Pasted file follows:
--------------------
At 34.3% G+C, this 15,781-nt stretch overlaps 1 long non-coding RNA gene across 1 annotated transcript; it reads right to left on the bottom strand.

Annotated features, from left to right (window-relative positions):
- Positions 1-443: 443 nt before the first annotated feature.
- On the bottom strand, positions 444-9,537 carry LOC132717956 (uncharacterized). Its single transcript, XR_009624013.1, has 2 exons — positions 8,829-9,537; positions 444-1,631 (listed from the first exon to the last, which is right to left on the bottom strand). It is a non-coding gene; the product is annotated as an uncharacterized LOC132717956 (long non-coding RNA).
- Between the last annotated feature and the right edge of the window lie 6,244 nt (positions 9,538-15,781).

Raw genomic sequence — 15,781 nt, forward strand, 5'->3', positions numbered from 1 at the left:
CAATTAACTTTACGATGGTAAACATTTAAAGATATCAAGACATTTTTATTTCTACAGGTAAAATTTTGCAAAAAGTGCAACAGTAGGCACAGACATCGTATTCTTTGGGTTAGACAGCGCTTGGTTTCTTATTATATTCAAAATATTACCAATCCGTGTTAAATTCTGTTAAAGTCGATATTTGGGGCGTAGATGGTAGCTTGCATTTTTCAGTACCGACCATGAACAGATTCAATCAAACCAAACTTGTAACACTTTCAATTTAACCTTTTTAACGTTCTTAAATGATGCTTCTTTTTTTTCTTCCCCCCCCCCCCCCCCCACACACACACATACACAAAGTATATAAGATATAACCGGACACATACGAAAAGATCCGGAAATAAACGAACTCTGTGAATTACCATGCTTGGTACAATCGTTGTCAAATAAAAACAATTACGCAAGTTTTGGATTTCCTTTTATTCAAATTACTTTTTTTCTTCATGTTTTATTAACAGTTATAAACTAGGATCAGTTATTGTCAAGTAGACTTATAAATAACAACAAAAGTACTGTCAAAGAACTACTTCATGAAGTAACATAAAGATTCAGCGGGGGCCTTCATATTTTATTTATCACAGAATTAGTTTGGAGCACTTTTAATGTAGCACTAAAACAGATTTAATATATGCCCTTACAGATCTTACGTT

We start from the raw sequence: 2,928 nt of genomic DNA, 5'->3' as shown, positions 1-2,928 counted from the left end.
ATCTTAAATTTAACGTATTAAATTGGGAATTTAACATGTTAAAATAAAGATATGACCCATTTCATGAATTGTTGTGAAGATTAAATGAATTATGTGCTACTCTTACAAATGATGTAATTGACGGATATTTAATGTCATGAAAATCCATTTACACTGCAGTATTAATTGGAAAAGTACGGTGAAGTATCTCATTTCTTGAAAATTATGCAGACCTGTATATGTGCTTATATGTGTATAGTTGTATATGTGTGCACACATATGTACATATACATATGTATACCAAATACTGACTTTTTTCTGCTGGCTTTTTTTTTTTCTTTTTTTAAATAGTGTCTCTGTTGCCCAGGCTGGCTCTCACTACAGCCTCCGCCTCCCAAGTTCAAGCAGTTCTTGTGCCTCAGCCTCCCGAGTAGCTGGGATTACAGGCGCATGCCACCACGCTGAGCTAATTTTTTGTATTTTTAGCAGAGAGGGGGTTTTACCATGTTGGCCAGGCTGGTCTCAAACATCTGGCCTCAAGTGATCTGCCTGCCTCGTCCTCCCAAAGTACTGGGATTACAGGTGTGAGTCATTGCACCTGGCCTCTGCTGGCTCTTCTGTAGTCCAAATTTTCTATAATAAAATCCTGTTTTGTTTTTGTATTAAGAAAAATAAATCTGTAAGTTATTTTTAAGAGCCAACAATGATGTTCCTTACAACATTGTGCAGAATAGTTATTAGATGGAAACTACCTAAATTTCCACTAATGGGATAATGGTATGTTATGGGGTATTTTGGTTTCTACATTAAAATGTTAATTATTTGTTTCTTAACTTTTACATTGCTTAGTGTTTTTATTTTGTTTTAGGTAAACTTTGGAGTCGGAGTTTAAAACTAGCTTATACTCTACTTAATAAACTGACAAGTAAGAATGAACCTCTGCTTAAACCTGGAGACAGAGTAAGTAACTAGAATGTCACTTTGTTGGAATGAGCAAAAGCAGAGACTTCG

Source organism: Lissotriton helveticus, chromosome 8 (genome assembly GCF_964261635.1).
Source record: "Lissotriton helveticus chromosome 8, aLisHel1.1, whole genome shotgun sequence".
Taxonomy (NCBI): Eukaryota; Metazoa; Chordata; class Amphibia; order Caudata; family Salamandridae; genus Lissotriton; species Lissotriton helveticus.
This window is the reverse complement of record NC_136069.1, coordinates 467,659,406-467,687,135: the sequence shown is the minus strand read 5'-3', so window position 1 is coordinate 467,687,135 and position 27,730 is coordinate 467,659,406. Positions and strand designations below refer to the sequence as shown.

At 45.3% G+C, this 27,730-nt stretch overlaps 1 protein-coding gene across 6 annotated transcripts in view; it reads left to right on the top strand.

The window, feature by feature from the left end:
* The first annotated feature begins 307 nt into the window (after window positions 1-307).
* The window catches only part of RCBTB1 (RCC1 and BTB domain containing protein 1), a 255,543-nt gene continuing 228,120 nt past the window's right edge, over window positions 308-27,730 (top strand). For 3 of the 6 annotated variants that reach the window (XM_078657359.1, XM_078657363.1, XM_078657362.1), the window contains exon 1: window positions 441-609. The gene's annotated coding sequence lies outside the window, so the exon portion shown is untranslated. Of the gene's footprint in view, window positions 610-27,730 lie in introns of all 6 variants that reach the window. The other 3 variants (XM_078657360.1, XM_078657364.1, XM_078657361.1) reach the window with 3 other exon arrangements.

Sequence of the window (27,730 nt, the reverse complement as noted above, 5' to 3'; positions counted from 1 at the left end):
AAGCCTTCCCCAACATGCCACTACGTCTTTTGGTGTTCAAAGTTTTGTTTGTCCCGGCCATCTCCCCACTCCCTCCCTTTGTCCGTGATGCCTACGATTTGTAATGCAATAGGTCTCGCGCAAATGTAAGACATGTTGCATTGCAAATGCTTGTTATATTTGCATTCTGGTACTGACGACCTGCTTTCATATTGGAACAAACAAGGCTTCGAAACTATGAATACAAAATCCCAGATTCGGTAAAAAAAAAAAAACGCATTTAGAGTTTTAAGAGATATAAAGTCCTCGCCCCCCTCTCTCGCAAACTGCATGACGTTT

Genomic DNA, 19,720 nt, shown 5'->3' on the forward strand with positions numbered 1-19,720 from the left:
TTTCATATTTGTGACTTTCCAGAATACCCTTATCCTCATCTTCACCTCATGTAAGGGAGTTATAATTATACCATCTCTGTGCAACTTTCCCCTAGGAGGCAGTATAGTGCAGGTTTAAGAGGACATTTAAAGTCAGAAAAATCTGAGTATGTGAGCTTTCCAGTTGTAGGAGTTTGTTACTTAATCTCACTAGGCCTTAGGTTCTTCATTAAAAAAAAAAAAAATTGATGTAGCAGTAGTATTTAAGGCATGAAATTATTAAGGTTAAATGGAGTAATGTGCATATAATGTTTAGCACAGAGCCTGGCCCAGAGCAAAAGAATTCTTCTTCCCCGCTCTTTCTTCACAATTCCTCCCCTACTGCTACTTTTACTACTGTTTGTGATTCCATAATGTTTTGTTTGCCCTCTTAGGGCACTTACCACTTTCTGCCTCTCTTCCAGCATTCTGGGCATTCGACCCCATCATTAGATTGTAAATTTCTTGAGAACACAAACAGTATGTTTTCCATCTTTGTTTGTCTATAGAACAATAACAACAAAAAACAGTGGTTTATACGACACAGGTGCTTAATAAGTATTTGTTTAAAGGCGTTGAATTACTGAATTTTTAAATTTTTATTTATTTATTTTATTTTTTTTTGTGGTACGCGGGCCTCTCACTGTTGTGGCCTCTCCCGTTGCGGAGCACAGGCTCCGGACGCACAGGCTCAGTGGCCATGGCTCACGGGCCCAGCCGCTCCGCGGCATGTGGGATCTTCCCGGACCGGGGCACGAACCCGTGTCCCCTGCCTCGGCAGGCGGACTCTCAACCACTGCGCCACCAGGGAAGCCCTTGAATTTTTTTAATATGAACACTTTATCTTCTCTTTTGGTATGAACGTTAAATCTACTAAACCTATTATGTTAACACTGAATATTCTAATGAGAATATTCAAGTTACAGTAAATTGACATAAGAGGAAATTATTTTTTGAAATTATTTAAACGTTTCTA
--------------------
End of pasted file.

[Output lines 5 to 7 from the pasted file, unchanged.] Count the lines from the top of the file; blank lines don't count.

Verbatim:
- Between the last annotated feature and the right edge of the window lie 6,244 nt (positions 9,538-15,781).

Raw genomic sequence — 15,781 nt, forward strand, 5'->3', positions numbered from 1 at the left:
CAATTAACTTTACGATGGTAAACATTTAAAGATATCAAGACATTTTTATTTCTACAGGTAAAATTTTGCAAAAAGTGCAACAGTAGGCACAGACATCGTATTCTTTGGGTTAGACAGCGCTTGGTTTCTTATTATATTCAAAATATTACCAATCCGTGTTAAATTCTGTTAAAGTCGATATTTGGGGCGTAGATGGTAGCTTGCATTTTTCAGTACCGACCATGAACAGATTCAATCAAACCAAACTTGTAACACTTTCAATTTAACCTTTTTAACGTTCTTAAATGATGCTTCTTTTTTTTCTTCCCCCCCCCCCCCCCCCACACACACACATACACAAAGTATATAAGATATAACCGGACACATACGAAAAGATCCGGAAATAAACGAACTCTGTGAATTACCATGCTTGGTACAATCGTTGTCAAATAAAAACAATTACGCAAGTTTTGGATTTCCTTTTATTCAAATTACTTTTTTTCTTCATGTTTTATTAACAGTTATAAACTAGGATCAGTTATTGTCAAGTAGACTTATAAATAACAACAAAAGTACTGTCAAAGAACTACTTCATGAAGTAACATAAAGATTCAGCGGGGGCCTTCATATTTTATTTATCACAGAATTAGTTTGGAGCACTTTTAATGTAGCACTAAAACAGATTTAATATATGCCCTTACAGATCTTACGTT